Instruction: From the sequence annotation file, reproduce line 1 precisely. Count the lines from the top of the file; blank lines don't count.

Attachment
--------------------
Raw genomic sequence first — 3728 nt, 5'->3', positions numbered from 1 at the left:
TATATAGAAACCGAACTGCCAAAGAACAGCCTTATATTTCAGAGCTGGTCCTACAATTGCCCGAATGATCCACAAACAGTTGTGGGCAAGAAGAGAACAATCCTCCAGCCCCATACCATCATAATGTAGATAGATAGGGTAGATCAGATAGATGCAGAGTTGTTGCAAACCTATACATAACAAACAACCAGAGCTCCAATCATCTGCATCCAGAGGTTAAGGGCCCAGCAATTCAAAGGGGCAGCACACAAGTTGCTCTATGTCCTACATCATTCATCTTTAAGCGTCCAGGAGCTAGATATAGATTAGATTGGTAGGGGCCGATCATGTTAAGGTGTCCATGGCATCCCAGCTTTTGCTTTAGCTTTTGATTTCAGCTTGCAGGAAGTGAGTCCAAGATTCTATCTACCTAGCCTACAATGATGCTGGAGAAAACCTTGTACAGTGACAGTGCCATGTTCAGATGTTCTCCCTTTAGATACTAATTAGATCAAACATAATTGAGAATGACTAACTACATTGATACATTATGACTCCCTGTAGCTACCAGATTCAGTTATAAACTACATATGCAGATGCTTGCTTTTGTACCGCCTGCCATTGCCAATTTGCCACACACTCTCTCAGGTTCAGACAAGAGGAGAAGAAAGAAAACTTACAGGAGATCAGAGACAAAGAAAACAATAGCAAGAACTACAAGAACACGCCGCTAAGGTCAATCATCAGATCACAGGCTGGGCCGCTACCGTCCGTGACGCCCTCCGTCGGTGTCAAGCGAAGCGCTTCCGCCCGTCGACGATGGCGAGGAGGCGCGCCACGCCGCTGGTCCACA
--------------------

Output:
Raw genomic sequence first — 3728 nt, 5'->3', positions numbered from 1 at the left: